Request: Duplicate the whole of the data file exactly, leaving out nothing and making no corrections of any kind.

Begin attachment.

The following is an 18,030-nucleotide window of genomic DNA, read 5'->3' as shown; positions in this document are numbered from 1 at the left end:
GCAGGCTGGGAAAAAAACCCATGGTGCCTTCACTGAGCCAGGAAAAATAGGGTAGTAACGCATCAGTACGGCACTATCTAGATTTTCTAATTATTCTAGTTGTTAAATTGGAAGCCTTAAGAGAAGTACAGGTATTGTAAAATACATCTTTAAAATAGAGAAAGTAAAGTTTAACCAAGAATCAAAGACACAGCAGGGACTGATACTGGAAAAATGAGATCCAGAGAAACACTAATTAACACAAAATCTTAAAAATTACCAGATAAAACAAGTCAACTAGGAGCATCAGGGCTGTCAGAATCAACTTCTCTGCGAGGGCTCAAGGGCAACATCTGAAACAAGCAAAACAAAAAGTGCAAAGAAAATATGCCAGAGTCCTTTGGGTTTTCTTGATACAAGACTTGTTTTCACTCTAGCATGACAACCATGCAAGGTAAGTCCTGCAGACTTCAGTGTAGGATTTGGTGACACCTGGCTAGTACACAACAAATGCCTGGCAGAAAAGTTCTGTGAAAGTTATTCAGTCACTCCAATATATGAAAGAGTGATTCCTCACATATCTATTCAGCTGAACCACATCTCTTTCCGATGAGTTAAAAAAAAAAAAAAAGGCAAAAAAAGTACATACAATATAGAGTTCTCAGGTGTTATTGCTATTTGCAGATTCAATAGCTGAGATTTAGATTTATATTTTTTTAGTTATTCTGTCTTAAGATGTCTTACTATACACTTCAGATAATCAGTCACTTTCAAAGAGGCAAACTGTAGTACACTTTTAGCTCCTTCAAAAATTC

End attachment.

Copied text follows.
The following is an 18,030-nucleotide window of genomic DNA, read 5'->3' as shown; positions in this document are numbered from 1 at the left end:
GCAGGCTGGGAAAAAAACCCATGGTGCCTTCACTGAGCCAGGAAAAATAGGGTAGTAACGCATCAGTACGGCACTATCTAGATTTTCTAATTATTCTAGTTGTTAAATTGGAAGCCTTAAGAGAAGTACAGGTATTGTAAAATACATCTTTAAAATAGAGAAAGTAAAGTTTAACCAAGAATCAAAGACACAGCAGGGACTGATACTGGAAAAATGAGATCCAGAGAAACACTAATTAACACAAAATCTTAAAAATTACCAGATAAAACAAGTCAACTAGGAGCATCAGGGCTGTCAGAATCAACTTCTCTGCGAGGGCTCAAGGGCAACATCTGAAACAAGCAAAACAAAAAGTGCAAAGAAAATATGCCAGAGTCCTTTGGGTTTTCTTGATACAAGACTTGTTTTCACTCTAGCATGACAACCATGCAAGGTAAGTCCTGCAGACTTCAGTGTAGGATTTGGTGACACCTGGCTAGTACACAACAAATGCCTGGCAGAAAAGTTCTGTGAAAGTTATTCAGTCACTCCAATATATGAAAGAGTGATTCCTCACATATCTATTCAGCTGAACCACATCTCTTTCCGATGAGTTAAAAAAAAAAAAAAAGGCAAAAAAAGTACATACAATATAGAGTTCTCAGGTGTTATTGCTATTTGCAGATTCAATAGCTGAGATTTAGATTTATATTTTTTTAGTTATTCTGTCTTAAGATGTCTTACTATACACTTCAGATAATCAGTCACTTTCAAAGAGGCAAACTGTAGTACACTTTTAGCTCCTTCAAAAATTC